Laurie E. Westphal offers a comprehensive introduction to student choice and how to make menus successful. Aimed at high school, the ideas can also work for advanced students in middle school as they develop their strengths, writes history teacher Erin Corrigan-Smith.
Tagged: Prufrock Press
Math Curriculum for Gifted Students (Grade 6): Lessons, Activities and Extensions is a great resource for pull-out math and afterschool enrichment, differentiation in the regular or gifted classroom, and more, writes middle grades Exceptional Student educator Laura Von Staden.
Differentiating Instruction with Menus: Literature (3-5) provides a variety of excellent activities to involve students in thoughtful and purposeful engagement with and response to texts. Some teachers may wish to substitute more diverse texts, writes Sarah Pennington.
For any educator interested in offering student choice but unsure of how to begin, Laurie Westphal’s Differentiating Instruction With Menus approach offers a strategy that will ease fears about loss of control and assure quality work, writes teacher Erin Corrigan-Smith.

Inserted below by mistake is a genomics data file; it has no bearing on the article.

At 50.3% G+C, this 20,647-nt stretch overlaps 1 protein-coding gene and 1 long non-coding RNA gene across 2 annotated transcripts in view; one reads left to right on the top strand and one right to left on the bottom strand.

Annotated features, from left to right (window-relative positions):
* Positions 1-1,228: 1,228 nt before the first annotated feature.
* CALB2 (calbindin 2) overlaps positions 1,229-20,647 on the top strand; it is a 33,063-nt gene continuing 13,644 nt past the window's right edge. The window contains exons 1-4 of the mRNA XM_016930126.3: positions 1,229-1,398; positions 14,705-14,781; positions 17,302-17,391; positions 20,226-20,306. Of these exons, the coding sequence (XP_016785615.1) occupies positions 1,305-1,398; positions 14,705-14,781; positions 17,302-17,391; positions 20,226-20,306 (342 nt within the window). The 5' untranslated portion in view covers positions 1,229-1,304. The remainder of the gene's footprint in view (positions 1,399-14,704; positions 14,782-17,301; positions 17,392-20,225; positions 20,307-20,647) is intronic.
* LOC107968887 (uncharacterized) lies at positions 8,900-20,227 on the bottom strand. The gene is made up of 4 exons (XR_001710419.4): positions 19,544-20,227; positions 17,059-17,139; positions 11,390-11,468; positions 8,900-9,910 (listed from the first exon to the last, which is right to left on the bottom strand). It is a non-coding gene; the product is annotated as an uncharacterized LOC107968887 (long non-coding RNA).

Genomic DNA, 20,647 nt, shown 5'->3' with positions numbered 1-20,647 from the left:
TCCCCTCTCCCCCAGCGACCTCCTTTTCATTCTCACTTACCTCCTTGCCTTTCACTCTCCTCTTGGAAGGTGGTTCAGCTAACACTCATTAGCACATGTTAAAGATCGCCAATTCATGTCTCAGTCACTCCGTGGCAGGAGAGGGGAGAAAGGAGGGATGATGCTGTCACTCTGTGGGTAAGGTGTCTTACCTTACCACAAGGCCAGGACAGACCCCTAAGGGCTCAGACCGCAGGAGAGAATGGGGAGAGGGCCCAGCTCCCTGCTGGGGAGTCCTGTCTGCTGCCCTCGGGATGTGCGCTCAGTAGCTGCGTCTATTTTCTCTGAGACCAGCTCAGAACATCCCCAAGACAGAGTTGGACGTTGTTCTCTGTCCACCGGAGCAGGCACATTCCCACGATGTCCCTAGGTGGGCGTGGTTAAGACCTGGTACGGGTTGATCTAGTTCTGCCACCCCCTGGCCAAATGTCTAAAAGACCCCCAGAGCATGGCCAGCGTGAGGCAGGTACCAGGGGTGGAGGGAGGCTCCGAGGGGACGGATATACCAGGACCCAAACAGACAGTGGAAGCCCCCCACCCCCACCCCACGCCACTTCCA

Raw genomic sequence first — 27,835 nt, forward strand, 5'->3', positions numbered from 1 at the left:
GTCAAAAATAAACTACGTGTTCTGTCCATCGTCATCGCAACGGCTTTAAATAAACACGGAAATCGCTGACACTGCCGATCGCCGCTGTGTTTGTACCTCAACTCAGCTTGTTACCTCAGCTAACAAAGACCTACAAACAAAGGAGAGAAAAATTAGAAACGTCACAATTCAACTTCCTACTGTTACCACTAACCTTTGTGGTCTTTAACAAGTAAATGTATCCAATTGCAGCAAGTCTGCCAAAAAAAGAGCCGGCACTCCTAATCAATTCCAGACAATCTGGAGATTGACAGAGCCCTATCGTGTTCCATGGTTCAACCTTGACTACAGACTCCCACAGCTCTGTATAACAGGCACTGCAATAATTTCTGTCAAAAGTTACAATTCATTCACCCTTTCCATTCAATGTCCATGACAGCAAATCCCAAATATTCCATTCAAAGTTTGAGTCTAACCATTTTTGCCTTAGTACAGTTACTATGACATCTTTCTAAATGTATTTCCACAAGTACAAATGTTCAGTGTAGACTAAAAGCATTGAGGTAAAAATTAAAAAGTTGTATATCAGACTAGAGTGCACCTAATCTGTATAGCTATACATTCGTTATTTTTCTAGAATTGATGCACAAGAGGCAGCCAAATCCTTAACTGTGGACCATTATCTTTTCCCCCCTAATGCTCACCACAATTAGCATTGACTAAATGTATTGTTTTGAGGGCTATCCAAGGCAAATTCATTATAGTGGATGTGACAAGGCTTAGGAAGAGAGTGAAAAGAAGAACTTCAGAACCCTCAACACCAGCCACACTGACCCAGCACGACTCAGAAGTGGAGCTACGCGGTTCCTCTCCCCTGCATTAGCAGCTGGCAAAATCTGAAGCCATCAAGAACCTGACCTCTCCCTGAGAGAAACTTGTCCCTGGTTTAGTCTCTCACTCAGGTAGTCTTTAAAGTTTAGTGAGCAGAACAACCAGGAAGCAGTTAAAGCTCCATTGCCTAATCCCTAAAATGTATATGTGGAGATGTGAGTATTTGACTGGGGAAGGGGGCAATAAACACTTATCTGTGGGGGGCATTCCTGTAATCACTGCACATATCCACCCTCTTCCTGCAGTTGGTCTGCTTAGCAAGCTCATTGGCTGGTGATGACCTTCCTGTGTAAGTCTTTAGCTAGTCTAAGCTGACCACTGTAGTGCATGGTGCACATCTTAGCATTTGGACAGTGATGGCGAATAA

April Wells tackles inequity in gifted education by sharing the story of an urban district that redesigned its gifted programs and took aggressive steps to remedy the lack of racial, economic and language diversity. Teacher educator Sarah Pennington finds the book timely.
Reading Concept-Based Instruction will help teachers use curriculum mapping to identify thematic trends and then pull that information together for effective cross-curricular planning. Social studies teacher Mary Marsh says the book’s challenges will be worth the effort.
Thomas P. Hébert looks into what enabled five talented young men to overcome adversity and at the factors that influenced the emergence and sustainability of their resilience. Included in what helped, the young men credit teachers, writes educator Elizabeth OBrien.
Hands-On Physical Science challenges 6th-8th graders to develop ways to solve tasks and answer questions using a hands-on, inquiry-based approach, taking abstract physics and chemistry concepts and make them more concrete and real-world, writes teacher Tracy Albers.
Assessment of Gifted and High-Ability Learners is a guide to classroom assessment for instructional decisions, using the authors’ framework, Dynamic Teaching. The book presents a good foundation of three common assessment tools, writes gifted education specialist Kate Boonstra.
Kari Lockhart’s What to Expect When You’re Expected to Teach Gifted Students touches on two key elements: how to identify gifted students and how to work with their parents. Kolby Wagner expects to find the author’s strategies for co-teaching and parent engagement helpful.